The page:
KUALA LUMPUR: Business contracts with China that seemed tainted and lopsided will be dealt with in a diplomatic way as the Middle Kingdom is an important friend, says Tun Daim Zainuddin.
“China is very important to us. We enjoy very close relations, but unfortunately under the previous administration, a lot of China contracts are tainted, difficult to understand and the terms are one-sided,” said Daim, who is chairman of the Council of Eminent Persons (CEP).
Thus, he said the cancellation or review of mega projects linked to China would be handled via the diplomatic channel as it is Malaysia’s close friend.
“We are talking to them (Beijing) now. I met with Chinese Ambassador Bai Tian. China might have been misled by our fellows,” he said in an interview with The Star.
Last week, the new government of Prime Minister Tun Dr Mahathir Mohamad announced the cancellation of the Kuala Lumpur-Singapore High Speed Rail (HSR) and renegotiation of contract on the China-financed East Coast Rail Link.
Beijing has expressed its anger over the Malaysian actions via a report in the Global Times, an official mouthpiece of the Communist Party of China.
Daim, in his posh office on the 60th floor of Ilham Tower here, said he had expressed a similar stance to Singapore Prime Minister Lee Hsien Loong when they met recently.
“We have to protect our neighbours. The fault is with us (the previous government) here,” said the 80-year-old former finance minister.
In his usual soft voice, Daim shared that Singapore had agreed to repatriate soon whatever amount of “stolen money” from 1MDB in the republic.
He also disclosed that many government agencies were “bleeding”.
“The total losses incurred by 1MDB and other financial scandals are depressing. Every agency we called showed shocking data. We are trying our best to stop the bleeding,” he said.
The five-member CEP, named by Dr Mahathir shortly after the general election, has been given 100 days to advise on actions to wipe out corruption, bring back stolen money and how to rule with transparency and accountability.
Other members in the council are former Bank Negara governor Tan Sri Dr Zeti Akhtar Aziz, former Petronas president Tan Sri Hassan Marican, economist Prof Dr Jomo Kwame Sundaram and Hong Kong-based tycoon Robert Kuok.
Daim said the biggest challenge faced by the council was to cleanse the corrupted system and get rid of “this malady”.
“To do that, political willpower will be the main criterion for success. I am confident that the Pakatan government has the gumption to do just that,” he said.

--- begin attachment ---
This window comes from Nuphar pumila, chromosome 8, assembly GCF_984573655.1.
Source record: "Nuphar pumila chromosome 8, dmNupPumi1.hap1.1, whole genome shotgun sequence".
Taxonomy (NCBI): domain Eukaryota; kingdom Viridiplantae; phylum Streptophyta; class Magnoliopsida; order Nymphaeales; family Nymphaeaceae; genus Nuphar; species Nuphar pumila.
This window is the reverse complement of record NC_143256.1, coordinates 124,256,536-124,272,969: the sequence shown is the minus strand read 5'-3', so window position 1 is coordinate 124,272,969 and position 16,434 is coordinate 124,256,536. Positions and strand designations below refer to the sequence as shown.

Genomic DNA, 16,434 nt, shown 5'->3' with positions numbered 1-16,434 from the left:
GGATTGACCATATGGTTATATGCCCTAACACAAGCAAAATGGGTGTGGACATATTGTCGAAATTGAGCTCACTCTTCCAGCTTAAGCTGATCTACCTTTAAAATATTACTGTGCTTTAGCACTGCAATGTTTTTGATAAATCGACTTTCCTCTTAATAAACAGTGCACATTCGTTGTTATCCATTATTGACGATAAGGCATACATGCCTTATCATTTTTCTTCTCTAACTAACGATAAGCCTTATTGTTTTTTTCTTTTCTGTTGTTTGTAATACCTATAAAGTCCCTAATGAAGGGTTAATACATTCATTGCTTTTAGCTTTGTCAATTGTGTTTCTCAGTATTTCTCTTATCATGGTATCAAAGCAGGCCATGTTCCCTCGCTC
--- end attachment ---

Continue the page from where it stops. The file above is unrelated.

The appointment of Lim Guan Eng as Finance Minister, due to his successful management of Penang’s state finance, has a positive impact on the psyche of the nation as it was based on ability and not race, according to Daim.
The man who had helped Malaysia overcome the economic crisis in 1987 and 1998 is hoping former cronies of Dr Mahathir will stay away from the new government.
“I will advise in our final report to the Government that all projects be awarded by open tender,” he said in response to public fear that former cronies of Dr Mahathir, who was premier in 1981 to 2003, might return to grab projects after Tan Sri Ting Pek Khiing announced a RM30bil project in Langkawi.
Ting was reported to have suffered a stroke and became a bankrupt before re-emerging recently.
“My advice to Tan Sri Ting is: ‘Get well and best to stay retired. Please help the Government by not tarnishing its image.’ If he is serious, let his children do the project. But show the money,” Daim said.
On whether premier-in-waiting Datuk Seri Anwar Ibrahim would make a good prime minister, he said: “Anwar served in various ministries and his last post was deputy prime minister. But nobody can rule the country alone. That would be dictatorship. What you need is a good Cabinet, good advisers and good civil servants, honest and with integrity.”
He hoped Malaysians could give more time to Pakatan leaders who lacked experience in running a government.
“You have got to give them opportunity and time. They have been in the Opposition. That’s why they make a lot of remarks as though they are still in Opposition.
“So please be patient. They are learning fast, they are intelligent people. Most importantly, they are honest in serving the rakyat,” he said.
Daim is of the view that Barisan Nasional could not be an effective Opposition now as they lacked credibility.
“If you don’t have credibility, people find it difficult to trust you. Up till today, there is no apology coming from any of the leaders in Umno. They are still unrepentant. The stealers of 1MDB money are still in denial. Umno must change,” he said.
On the inclusion of Kuok in the CEP, he said: “I have known Robert Kuok since the 1970s. We should be proud to have this distinguished Malaysian, who answered the call of the nation to serve. He has many ideas and insights as to how Malaysia can move forward.”
Daim made clear that once the CEP report had been submitted to the Government after 100 days, he would not stay in the council.
“Once the report goes in, that’s it. It applies to other members – all of us, unless they are offered something else. But I will stay away. In fact, I have stayed away for a long time but because of this elections, I came out,” he said.
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